VPNs are known for online security and privacy. However, since they operate like any other business, some people still have concerns about whether these tools can guarantee secure and private access to the internet. Some people are hesitant to trust their personal information with third parties and may doubt the claims VPNs make on privacy.
In this article, we answer the mind-boggling questions around VPNs and how private they really are.
Are VPNs Really Private?
A VPN protects your internet activities from snooping, surveillance, ISP tracking, websites, and governments. How private a VPN is depends on its logging policy, jurisdiction, security, and other privacy features. A VPN makes it very hard to track you down and link online activities back to you.
Let’s see from whom a VPN protects your privacy.
ISPs or Internet Service Providers are known to keep an eye on users’ online activities. They can easily tell what you do online. This includes the sites you visit, how much time you spent on such sites, what you download and upload. They can also see your browsing and search history.
A VPN fully hides what you do online from an ISP. It can only see that you are connected to a VPN server’s IP but can’t see what you do online. Your data is encrypted and can not be intercepted by anyone who tries to snoop on it.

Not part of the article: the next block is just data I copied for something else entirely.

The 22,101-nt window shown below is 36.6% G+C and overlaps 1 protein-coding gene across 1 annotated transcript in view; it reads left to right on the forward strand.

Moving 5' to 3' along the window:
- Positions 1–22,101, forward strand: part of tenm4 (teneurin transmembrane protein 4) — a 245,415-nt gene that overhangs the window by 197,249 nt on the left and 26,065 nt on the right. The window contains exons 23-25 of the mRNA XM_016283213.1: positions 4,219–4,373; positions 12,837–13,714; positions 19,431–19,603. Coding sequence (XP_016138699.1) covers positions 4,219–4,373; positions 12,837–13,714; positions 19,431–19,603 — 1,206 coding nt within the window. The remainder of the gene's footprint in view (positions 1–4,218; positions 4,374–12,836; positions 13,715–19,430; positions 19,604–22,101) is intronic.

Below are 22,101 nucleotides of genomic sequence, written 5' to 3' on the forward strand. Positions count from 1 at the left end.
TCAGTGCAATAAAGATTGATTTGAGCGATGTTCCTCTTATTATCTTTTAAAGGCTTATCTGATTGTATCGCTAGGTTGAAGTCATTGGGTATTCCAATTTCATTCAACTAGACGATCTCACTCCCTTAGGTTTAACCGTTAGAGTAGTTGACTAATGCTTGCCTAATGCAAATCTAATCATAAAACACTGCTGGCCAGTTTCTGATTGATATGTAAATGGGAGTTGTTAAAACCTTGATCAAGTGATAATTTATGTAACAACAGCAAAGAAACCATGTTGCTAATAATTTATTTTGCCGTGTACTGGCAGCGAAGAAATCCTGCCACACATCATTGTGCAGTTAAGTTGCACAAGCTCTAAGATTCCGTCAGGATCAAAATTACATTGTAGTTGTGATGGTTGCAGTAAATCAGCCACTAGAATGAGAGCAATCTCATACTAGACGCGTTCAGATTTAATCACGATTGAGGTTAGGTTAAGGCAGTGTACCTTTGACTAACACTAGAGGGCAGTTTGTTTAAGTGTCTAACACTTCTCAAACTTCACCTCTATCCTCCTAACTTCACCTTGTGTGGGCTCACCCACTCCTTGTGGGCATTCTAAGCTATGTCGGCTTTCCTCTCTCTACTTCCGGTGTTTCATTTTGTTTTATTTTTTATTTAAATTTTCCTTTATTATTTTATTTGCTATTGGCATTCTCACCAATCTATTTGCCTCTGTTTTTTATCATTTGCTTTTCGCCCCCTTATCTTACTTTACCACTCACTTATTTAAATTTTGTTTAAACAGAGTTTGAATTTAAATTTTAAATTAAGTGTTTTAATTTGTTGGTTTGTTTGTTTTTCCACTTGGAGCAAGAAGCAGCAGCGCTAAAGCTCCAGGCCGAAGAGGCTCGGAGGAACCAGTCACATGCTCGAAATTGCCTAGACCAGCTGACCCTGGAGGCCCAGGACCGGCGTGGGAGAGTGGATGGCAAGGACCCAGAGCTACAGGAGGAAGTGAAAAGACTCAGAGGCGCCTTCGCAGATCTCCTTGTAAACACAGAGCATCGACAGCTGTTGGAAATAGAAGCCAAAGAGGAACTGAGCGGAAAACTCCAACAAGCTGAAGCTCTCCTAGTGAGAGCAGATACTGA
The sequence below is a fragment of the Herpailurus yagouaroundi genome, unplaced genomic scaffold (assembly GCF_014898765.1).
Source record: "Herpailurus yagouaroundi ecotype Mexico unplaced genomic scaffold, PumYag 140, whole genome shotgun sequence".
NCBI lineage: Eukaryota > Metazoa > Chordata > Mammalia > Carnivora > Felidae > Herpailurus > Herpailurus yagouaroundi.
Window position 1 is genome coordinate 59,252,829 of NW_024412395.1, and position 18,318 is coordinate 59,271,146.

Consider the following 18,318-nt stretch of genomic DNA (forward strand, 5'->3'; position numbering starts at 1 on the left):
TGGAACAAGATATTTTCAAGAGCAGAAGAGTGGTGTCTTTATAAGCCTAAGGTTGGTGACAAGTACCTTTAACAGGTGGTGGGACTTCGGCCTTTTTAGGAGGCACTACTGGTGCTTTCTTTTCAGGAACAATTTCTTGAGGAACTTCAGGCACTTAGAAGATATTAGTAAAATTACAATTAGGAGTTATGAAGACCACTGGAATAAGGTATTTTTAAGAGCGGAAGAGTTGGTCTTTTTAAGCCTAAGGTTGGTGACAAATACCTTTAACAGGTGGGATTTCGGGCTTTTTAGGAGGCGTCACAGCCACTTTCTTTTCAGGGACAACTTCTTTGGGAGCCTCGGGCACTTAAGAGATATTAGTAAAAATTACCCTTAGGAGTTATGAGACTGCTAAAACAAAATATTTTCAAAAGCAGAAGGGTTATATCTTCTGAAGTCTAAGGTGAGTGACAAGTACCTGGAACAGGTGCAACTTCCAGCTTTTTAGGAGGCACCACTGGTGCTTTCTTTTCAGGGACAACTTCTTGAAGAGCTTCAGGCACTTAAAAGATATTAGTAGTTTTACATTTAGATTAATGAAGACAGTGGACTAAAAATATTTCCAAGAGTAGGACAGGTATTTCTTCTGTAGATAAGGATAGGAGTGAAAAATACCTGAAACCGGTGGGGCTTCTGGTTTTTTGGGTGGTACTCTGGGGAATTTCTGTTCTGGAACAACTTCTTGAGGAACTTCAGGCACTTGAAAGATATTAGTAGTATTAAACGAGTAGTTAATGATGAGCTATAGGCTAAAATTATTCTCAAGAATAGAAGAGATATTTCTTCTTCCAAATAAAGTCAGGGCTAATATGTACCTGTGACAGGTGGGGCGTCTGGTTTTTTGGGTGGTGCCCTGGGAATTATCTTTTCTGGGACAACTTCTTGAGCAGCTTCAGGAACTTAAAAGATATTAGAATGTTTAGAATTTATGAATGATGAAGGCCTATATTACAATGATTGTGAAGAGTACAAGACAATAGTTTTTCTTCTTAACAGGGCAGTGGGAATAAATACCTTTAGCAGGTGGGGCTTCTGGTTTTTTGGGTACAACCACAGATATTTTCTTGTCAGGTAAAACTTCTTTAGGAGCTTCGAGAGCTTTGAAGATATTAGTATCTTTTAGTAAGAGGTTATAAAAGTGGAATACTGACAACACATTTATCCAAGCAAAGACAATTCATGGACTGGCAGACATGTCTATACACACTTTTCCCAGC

Besides ISPs, governments are also notorious for mass surveillance on the web. In 2013 Edward Snowden, an American whistleblower showed just how far governments could go when it comes to “protecting” their people.
Agencies like the NSA can have a hard time figuring out what you do online when you use a VPN. To link any activities back to you they would need VPN logs as proof.
A VPN is also useful in heavily censored countries like China or the UAE. It would not only hide your online activities but also you can bypass such censorship.
Public Wi-Fi vulnerability
Nowadays it has never been easier to connect to public Wi-Fi. However, it is not the best option for privacy. Public Wi-Fis usually have very poor security levels and can have someone on the network secretly collecting your information.
VPNs help make public Wi-Fi a lot safer to use. When you connect to a VPN server, you are guarded by strong encryption against public Wi-Fi vulnerabilities. It will be impossible for anyone on the network to know what you do online.